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Otis Brown III + Revive Big Band at Central Park Summerstage

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Otis Brown III + Revive Big Band
Blue Note Records 75th Anniversary at Central Park Summerstage
August 3, 2014
New York, NY

On an evening dedicated to the 75th anniversary of Blue Note Records (now a subsidiary of Universal Music), drummer Otis Brown III began the proceedings by leading his quintet through hard-bopping original material, opening with "The Way to the Light," a rumba-based tune with a simple structure that became fodder for great improvised moments from everyone involved. A heartfelt take on Herbie Hancock's "I Have a Dream" followed, which Brown dedicated to the memory of Eric Garner, a Staten Island African-American who died in police custody during a controversial arrest on July 17, 2014. The tune started with bassist Ben Williams who was followed by the rest of the ensemble.

The band was joined by vocalist Gretchen Parlato and created an alternative arrangement to Shania Twain's "You're Still The One," from a downtempo jazz point of view so many miles away from the original recording's country & western direction it was almost unrecognizable at first. Parlato introduced the tune by slowly delivering the lyrics.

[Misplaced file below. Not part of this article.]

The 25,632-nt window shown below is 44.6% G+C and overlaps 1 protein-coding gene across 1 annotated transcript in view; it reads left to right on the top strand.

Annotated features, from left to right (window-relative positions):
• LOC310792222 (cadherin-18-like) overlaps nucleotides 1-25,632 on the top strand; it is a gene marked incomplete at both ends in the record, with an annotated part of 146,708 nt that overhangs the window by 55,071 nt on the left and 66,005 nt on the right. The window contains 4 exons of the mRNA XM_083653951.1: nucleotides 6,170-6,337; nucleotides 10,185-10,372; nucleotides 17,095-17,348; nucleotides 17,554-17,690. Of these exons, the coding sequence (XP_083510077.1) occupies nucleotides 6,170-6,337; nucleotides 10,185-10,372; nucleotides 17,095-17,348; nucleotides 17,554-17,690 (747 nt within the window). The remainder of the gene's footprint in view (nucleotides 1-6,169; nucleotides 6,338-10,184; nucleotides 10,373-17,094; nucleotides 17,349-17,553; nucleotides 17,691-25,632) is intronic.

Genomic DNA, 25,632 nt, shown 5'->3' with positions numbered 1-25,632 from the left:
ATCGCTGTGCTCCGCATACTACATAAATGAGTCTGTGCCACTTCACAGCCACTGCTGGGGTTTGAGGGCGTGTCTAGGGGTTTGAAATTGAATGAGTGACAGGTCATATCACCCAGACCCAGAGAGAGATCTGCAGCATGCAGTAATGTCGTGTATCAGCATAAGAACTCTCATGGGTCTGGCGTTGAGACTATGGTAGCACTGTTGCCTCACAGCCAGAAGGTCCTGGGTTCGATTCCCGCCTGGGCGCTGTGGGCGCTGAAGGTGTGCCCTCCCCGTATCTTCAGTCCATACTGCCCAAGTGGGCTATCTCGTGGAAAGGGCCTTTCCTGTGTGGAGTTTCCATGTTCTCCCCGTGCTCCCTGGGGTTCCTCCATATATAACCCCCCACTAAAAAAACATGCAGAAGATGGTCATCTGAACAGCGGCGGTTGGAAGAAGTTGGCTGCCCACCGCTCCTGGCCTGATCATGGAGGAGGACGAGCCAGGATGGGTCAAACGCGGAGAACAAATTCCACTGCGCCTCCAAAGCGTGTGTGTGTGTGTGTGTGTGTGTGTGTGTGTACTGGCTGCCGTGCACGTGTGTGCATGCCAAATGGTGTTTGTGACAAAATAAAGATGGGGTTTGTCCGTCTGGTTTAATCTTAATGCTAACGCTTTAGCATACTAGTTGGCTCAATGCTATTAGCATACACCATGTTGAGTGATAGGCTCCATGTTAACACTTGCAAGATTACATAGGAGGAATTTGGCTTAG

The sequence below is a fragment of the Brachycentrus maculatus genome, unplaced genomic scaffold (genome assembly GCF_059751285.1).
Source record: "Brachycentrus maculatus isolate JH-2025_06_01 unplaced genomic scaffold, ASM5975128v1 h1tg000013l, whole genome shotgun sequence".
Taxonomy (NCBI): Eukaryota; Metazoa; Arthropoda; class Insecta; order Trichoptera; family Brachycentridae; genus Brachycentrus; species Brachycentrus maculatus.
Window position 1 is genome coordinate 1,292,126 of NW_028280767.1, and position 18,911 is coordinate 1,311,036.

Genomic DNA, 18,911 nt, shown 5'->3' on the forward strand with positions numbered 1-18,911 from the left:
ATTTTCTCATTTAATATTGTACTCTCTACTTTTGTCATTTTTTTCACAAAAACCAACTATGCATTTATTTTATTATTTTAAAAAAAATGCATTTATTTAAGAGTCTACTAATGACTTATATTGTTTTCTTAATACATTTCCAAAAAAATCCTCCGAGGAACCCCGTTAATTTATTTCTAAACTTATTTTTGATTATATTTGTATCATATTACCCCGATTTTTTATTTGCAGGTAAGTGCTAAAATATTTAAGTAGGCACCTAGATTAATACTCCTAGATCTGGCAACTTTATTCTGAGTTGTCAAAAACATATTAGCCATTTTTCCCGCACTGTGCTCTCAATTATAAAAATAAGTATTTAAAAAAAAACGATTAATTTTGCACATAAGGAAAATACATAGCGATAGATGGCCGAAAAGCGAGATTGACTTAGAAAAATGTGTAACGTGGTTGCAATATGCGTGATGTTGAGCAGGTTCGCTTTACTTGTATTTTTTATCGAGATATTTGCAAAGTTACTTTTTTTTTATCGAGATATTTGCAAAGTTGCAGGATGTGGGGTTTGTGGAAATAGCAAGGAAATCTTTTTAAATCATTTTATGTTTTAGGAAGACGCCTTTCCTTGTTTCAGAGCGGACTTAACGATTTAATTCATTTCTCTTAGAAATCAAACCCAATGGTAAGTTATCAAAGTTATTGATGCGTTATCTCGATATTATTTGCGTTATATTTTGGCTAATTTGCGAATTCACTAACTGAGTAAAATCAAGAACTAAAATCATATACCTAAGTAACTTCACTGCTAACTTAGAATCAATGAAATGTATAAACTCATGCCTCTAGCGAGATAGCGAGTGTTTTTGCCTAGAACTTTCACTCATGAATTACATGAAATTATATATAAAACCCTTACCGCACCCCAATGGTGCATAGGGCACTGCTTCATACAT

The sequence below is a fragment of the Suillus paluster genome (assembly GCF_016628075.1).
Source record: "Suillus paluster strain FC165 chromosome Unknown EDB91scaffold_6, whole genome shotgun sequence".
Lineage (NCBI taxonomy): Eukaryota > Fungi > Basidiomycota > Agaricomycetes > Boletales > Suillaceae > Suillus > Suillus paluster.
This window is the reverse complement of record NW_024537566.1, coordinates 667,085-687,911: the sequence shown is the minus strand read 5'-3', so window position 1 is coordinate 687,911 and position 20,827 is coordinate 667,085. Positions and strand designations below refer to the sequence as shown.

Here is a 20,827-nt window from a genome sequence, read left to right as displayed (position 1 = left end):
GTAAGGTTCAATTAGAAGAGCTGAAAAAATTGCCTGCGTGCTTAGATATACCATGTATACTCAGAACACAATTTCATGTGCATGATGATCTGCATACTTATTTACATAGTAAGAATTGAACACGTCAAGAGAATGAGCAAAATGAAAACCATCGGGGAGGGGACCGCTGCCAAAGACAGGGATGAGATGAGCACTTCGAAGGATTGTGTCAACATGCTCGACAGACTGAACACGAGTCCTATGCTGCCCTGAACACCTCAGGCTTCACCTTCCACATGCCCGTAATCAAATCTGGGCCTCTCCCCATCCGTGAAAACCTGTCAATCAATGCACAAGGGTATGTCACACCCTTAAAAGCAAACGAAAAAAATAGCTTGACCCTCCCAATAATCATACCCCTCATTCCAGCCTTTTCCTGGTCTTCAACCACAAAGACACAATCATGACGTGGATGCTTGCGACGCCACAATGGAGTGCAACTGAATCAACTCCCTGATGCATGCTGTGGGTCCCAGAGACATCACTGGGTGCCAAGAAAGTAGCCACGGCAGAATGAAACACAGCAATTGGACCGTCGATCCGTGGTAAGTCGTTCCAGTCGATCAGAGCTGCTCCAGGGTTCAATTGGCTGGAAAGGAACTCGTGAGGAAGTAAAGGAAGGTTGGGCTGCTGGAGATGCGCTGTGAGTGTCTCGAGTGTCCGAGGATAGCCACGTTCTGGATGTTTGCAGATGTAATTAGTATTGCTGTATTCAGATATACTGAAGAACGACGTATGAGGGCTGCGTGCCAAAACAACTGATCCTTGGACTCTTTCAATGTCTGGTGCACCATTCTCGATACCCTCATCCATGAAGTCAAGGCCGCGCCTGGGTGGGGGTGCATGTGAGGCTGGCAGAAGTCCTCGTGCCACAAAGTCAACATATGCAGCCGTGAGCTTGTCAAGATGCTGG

After a brief intermission Brown joined the Revive Big Band, led by Igmar Thomas, for what turned out to be a fiery set. It started off with an original tune featuring Radar Ellis, who rapped over the beat (Ellis, a professor at Berklee College, was also the MC for the evening). One of the evening's highlighted guests, Terence Blanchard, joined the band for a wonderful take on Freddie Hubbard's "One of A Kind." The tune started in a mellow direction then gained momentum as the first soloist took a moment on the trombone, then Blanchard took over with a lengthier solo. The tune then switched tempo and went into a funk-inflected backbeat, providing more space for Blanchard's improvisations.

The concert changed musical direction again when vocalist Christopher Turner joined the ensemble for a rendition of Bilal's "Levels," with more of a neo-soul feel that adapted well in the big band format. They returned to contemporary jazz when pianist Robert Glasper took over the keys for Shorter's "Running Out of Time," a tune that featured several band members. Glasper kept the song close to his style, contributing a solo on electric piano that flowed around the tune as it went along.

It was a great evening, topped off with a high-energy set by vocalist Gregory Porter backed by The Revive Big Band.

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